Friends, The Turk is a fan of the horses first and a handicapper second. I have never been the sort of handicapper that just talks about the saddle cloth numbers, I need a deeper connection then that. It was with great sadness that I learned of the death of Tuscan Evening. I've been a big fan and backer of the Irish bred mare and she is a testament to how wonderful some of these older animals can be when placed in the right barn and campaigned in just the right way. She was a terror in California and was about to make a big splash at Arlington on Millions Day. It wasn't to be. This is another reminder of just how cruel a sport this is, when it gives you a star to cherish like Tuscan Evening only to take her in the blink of an eye. I don't think I've been this shocked since Go Between (grandson of Turkoman) died under similar circumstances 19 months ago. My deepest condolences to Trainer Jerry Hollendorfer and owner William Deburgh as well as everyone associated with this truly special mare. She ran the table at Santa Anita this past meet and anyone who follows the Great Race Place won't forget her anytime soon. I think The Saturday Post captured what I wanted to say more eloquently then this Turk could express.
On Saturday I assembled what I thought would be a winning Late Pick 4 bet at Saratoga. It's funny what can happen on the way to the forum. The Pick 4 was built around the fact that Quality Road would win, no questions asked. I believed, and still do, that Quality Road is the best 4 year old in training right now. I said that knowing full well that Blame was a darn fine horse and that Musket Man always delivers a strong effort and that Haynesfield is a solid horse, and a certain Kentucky Derby winner that is being prepped by a Hall of Fame Trainer, Mine That Bird, would also be running too.
I won't take anything anyway from Blame. The scary thing for the Quality Road camp is the Breeders' Cup is about 90 days away and he gets 2 starts between now and then to be sharp as Churchill Downs is a track Blame has run big on before, as has Rachel Alexandra. I still think Quality Road is the horse that finally beats Zenytatta but it's up to the horse not some bald, blathering blogger.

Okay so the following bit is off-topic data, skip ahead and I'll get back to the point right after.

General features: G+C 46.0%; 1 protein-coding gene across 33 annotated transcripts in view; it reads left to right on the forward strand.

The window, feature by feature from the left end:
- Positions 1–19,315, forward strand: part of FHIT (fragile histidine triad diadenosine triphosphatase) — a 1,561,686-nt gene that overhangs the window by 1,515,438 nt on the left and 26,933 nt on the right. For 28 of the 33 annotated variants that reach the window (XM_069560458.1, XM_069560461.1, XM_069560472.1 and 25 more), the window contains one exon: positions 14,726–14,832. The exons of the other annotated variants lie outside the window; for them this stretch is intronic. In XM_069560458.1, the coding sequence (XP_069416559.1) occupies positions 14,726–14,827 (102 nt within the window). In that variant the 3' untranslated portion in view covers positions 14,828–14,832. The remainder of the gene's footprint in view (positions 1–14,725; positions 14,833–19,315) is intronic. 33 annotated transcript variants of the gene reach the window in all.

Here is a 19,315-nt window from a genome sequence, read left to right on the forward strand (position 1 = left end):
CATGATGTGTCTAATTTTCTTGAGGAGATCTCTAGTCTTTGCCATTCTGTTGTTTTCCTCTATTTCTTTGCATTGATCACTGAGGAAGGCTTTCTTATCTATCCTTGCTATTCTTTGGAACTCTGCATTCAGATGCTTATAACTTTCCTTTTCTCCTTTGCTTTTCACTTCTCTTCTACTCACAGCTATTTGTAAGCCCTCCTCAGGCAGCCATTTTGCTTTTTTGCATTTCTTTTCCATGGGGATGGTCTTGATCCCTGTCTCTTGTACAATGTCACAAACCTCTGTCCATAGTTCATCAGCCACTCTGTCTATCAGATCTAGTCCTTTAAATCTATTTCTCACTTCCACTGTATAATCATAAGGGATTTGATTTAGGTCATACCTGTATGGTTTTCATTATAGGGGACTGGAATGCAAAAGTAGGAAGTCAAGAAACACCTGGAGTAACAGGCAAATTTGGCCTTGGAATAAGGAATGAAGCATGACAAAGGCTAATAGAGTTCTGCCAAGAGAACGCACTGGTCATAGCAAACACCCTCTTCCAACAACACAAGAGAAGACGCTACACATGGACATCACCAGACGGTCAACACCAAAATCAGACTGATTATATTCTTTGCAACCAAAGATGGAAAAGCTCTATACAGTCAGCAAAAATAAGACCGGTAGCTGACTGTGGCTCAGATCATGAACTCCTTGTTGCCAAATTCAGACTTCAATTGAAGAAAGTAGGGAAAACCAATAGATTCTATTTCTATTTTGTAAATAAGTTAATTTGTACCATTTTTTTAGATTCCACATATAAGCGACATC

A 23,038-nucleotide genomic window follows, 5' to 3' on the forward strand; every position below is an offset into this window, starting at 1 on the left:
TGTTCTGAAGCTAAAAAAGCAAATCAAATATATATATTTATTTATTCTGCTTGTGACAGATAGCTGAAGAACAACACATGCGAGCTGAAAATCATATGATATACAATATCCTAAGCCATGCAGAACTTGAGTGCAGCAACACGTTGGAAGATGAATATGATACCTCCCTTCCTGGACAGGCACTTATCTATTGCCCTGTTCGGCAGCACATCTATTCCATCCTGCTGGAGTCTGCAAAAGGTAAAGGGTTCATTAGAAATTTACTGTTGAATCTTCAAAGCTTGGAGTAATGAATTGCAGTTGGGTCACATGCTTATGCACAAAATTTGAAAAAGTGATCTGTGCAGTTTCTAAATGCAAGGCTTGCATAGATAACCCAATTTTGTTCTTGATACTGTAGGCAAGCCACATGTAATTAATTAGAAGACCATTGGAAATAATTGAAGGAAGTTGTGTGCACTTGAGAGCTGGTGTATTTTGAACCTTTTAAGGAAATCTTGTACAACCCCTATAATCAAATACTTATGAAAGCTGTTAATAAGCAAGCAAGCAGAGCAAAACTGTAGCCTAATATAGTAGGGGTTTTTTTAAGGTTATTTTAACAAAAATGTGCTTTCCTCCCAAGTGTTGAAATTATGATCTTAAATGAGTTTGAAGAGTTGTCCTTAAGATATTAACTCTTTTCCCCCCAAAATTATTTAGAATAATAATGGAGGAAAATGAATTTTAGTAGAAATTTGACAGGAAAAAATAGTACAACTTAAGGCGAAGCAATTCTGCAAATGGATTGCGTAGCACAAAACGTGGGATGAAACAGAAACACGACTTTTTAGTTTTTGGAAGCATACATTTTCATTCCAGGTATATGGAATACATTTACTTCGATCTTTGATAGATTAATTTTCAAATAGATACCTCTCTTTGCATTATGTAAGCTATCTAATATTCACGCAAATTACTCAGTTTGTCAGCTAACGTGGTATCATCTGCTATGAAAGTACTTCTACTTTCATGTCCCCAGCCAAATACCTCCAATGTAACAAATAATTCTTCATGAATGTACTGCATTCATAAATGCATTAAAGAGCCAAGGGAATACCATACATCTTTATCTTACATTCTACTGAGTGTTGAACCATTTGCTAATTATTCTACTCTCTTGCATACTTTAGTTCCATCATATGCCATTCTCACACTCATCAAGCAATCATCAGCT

Saratoga Late Pick 4 August 7, 2010 including the Test and the Whitney.
I was out of the Pick Four pretty quickly as I did not include Sea Road in my top 3 in Race 8. That said, I salvaged the day nicely with a few obvious bets. I thought a Quality Road/Blame Exacta was a no brainer exacta and it returned nicely. I also thought that a mix of Quality Road/Blame in the top two spots and either Musket Man or Haynesfield in the Show spot was an obvious trifecta and it was.
The bet I was proudest of was the exacta on race nine. I planned on taking a strong stand with Champagne d'Oro and I did and I just worked my base handicap into it.
Disciplined betting has been the key to my recent work. After my base handicap is formed I in turn form a "value handicap". Some people refer to this as making your own running line/morning line. Instead of assigning odds I assign simple letter grades. Only A and B are considered in my bets. When you are a public handicapper like this you are thrusting your bets out there way too early. I prefer to build my handicap not knowing the morning lines, and as I have said here many times before, I do not read about the races or the horses that I am handicapping as the hype or writers slant can impact the handicap.
One of the best ways to test yourself as a handicapper without losing money is to handicap a card and then compare your picks to the track handicapper and the morning line. Are you in the same ballpark? Being contrarian is one thing, knowing how to identify the top three probable winners and how to identify the bottom few finishers accurately is fundamentally what you should be focused on.
Don't lose sleep about losing a bet. A consistent approach will bring you success but bumps will happen along the way. My pick 4 was not going to be a winner today unless I went deep into the first ticket and covered Sea Road. that's OK, I took $48 dollars and took a swing for the fence. The rest of the bet wasn't bad, even the decision to single Quality Road is hard to knock in hindsight. The NYS Bred Maiden turf race to end the night should have been the tricky one and it was a breeze.
Don't try to cover too many horses; build reasonable price tickets, be consistent, and success will follow you as your skill as a handicapper grows.
Have Fun, Turk Out!